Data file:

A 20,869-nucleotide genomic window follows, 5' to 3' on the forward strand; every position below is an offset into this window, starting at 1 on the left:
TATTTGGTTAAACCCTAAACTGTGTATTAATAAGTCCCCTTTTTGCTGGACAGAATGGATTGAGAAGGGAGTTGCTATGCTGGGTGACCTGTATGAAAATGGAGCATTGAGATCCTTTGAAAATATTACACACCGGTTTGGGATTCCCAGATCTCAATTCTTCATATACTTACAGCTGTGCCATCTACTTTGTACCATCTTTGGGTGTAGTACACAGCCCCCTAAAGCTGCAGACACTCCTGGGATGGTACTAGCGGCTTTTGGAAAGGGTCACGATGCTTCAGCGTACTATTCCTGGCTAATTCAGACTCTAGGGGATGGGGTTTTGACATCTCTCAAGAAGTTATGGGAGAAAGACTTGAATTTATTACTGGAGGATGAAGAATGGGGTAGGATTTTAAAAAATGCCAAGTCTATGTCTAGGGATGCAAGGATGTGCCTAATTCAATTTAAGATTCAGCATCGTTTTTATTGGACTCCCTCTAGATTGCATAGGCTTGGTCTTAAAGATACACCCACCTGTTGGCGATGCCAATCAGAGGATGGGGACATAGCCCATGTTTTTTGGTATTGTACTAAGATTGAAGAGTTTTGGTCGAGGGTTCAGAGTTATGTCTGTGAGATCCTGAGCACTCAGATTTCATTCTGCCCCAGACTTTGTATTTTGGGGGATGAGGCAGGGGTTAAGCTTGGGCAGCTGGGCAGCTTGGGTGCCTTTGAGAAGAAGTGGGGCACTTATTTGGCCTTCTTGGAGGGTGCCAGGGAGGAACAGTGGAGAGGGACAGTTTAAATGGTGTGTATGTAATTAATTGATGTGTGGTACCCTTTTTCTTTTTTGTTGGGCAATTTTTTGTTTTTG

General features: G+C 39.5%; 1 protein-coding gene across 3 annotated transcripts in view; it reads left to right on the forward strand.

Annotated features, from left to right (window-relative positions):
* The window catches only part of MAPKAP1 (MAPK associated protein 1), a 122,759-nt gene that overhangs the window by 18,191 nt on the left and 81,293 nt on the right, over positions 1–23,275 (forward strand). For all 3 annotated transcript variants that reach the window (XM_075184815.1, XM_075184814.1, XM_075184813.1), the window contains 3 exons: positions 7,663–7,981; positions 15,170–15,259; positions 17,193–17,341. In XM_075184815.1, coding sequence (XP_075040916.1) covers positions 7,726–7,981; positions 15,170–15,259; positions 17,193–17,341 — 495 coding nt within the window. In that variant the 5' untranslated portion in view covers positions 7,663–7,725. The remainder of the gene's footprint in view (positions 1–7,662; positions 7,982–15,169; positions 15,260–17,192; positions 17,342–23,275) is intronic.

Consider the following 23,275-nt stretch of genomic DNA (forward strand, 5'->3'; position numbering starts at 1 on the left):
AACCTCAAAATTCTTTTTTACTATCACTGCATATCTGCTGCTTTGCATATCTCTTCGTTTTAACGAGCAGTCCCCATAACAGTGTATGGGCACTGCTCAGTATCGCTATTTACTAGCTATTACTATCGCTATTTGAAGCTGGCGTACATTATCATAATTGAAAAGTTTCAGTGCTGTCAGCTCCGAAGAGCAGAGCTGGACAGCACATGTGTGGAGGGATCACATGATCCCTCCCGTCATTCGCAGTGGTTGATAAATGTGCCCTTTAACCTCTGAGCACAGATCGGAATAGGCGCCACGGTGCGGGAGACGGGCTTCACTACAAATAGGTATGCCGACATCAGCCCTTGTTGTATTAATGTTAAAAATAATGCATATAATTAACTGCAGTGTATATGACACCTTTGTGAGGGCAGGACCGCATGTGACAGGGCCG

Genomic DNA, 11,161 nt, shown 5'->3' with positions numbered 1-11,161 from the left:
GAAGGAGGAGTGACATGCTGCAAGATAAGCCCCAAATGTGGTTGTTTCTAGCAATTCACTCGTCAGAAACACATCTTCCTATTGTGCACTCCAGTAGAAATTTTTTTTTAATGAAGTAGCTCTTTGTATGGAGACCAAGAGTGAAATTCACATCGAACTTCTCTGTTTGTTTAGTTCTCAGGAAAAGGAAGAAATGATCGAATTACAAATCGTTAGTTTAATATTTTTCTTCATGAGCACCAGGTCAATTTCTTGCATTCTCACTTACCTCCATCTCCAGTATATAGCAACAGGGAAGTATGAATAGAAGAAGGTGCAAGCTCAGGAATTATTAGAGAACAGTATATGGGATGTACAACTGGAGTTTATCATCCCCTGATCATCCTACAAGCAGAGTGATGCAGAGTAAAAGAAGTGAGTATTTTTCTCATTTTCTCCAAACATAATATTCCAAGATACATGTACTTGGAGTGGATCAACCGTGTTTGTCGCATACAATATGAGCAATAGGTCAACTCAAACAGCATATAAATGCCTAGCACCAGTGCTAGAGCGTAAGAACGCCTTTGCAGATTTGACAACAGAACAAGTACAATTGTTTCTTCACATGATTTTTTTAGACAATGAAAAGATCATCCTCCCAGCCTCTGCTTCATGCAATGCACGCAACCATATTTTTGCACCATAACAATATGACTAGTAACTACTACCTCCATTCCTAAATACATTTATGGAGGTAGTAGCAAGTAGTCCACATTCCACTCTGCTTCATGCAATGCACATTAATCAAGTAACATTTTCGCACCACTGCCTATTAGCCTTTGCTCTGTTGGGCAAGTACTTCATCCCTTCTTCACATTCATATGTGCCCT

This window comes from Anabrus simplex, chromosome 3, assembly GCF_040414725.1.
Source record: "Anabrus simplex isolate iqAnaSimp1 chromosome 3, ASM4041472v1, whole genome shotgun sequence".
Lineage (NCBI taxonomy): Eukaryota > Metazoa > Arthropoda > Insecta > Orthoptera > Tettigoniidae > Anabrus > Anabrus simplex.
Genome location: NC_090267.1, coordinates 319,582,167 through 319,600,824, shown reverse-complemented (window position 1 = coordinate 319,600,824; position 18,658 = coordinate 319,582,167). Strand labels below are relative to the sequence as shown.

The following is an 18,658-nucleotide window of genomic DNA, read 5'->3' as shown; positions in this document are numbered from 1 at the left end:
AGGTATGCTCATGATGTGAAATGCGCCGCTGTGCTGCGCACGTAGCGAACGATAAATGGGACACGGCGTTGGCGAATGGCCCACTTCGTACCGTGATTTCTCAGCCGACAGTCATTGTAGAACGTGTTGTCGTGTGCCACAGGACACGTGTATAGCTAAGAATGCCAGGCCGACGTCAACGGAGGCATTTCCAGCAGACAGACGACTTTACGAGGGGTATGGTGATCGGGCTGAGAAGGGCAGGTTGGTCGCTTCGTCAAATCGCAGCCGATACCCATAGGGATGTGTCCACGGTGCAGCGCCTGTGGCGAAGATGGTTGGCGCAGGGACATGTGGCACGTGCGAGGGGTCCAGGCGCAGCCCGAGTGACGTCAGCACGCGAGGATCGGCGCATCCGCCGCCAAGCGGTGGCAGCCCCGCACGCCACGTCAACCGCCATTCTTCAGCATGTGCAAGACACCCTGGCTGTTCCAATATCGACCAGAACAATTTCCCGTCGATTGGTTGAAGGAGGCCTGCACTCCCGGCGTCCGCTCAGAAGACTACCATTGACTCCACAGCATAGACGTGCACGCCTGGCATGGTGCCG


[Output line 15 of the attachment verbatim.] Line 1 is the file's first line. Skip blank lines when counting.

AGGTATGCTCATGATGTGAAATGCGCCGCTGTGCTGCGCACGTAGCGAACGATAAATGGGACACGGCGTTGGCGAATGGCCCACTTCGTACCGTGATTTCTCAGCCGACAGTCATTGTAGAACGTGTTGTCGTGTGCCACAGGACACGTGTATAGCTAAGAATGCCAGGCCGACGTCAACGGAGGCATTTCCAGCAGACAGACGACTTTACGAGGGGTATGGTGATCGGGCTGAGAAGGGCAGGTTGGTCGCTTCGTCAAATCGCAGCCGATACCCATAGGGATGTGTCCACGGTGCAGCGCCTGTGGCGAAGATGGTTGGCGCAGGGACATGTGGCACGTGCGAGGGGTCCAGGCGCAGCCCGAGTGACGTCAGCACGCGAGGATCGGCGCATCCGCCGCCAAGCGGTGGCAGCCCCGCACGCCACGTCAACCGCCATTCTTCAGCATGTGCAAGACACCCTGGCTGTTCCAATATCGACCAGAACAATTTCCCGTCGATTGGTTGAAGGAGGCCTGCACTCCCGGCGTCCGCTCAGAAGACTACCATTGACTCCACAGCATAGACGTGCACGCCTGGCATGGTGCCG